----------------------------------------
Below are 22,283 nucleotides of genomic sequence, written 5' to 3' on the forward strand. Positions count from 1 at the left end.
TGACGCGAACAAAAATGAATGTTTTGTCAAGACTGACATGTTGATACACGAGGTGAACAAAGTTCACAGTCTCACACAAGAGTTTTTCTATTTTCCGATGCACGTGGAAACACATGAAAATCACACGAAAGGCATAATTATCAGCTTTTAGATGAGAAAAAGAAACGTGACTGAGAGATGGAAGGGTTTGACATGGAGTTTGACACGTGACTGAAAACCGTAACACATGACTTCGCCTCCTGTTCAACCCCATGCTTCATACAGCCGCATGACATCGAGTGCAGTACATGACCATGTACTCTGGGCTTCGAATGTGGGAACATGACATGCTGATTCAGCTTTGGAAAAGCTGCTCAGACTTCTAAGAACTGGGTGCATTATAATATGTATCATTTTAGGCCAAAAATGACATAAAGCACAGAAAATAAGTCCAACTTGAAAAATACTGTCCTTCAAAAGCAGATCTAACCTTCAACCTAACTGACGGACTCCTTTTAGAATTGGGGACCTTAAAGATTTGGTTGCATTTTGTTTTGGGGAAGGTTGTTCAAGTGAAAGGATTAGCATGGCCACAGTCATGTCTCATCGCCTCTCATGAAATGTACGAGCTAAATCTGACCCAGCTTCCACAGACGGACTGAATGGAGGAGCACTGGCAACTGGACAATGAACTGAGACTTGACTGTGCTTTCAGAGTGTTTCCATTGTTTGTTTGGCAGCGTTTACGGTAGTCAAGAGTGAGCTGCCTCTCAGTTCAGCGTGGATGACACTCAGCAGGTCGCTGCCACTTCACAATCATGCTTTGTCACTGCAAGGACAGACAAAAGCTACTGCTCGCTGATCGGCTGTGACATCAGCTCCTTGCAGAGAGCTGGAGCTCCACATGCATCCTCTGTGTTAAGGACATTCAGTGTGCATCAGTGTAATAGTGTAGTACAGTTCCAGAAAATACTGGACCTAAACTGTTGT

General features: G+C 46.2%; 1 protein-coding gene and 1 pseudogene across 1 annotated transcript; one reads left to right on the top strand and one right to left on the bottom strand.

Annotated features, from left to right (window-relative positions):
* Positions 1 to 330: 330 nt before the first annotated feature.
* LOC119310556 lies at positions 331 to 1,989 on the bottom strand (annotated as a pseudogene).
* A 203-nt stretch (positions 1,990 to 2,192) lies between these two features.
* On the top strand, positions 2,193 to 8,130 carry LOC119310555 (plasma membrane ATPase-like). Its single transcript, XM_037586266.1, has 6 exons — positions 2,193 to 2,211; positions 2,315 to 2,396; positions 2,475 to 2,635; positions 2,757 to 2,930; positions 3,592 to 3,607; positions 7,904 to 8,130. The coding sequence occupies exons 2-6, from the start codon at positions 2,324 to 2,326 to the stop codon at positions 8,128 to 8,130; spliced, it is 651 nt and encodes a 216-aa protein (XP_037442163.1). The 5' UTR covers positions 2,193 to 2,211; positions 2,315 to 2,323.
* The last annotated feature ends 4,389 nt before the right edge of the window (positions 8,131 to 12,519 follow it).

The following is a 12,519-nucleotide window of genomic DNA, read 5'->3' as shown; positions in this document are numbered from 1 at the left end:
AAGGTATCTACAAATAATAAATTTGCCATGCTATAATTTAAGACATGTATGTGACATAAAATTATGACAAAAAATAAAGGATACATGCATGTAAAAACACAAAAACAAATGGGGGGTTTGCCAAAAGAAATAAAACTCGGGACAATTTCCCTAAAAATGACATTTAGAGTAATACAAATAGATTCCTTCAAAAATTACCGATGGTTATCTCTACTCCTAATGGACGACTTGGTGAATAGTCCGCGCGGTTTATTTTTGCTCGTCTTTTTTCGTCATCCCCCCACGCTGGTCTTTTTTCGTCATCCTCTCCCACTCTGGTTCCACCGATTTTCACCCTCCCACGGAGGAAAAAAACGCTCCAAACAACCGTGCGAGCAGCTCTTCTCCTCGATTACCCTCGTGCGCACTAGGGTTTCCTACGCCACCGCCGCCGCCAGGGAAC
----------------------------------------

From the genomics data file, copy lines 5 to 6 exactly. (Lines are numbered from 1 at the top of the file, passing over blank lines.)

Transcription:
* Positions 1 to 330: 330 nt before the first annotated feature.
* LOC119310556 lies at positions 331 to 1,989 on the bottom strand (annotated as a pseudogene).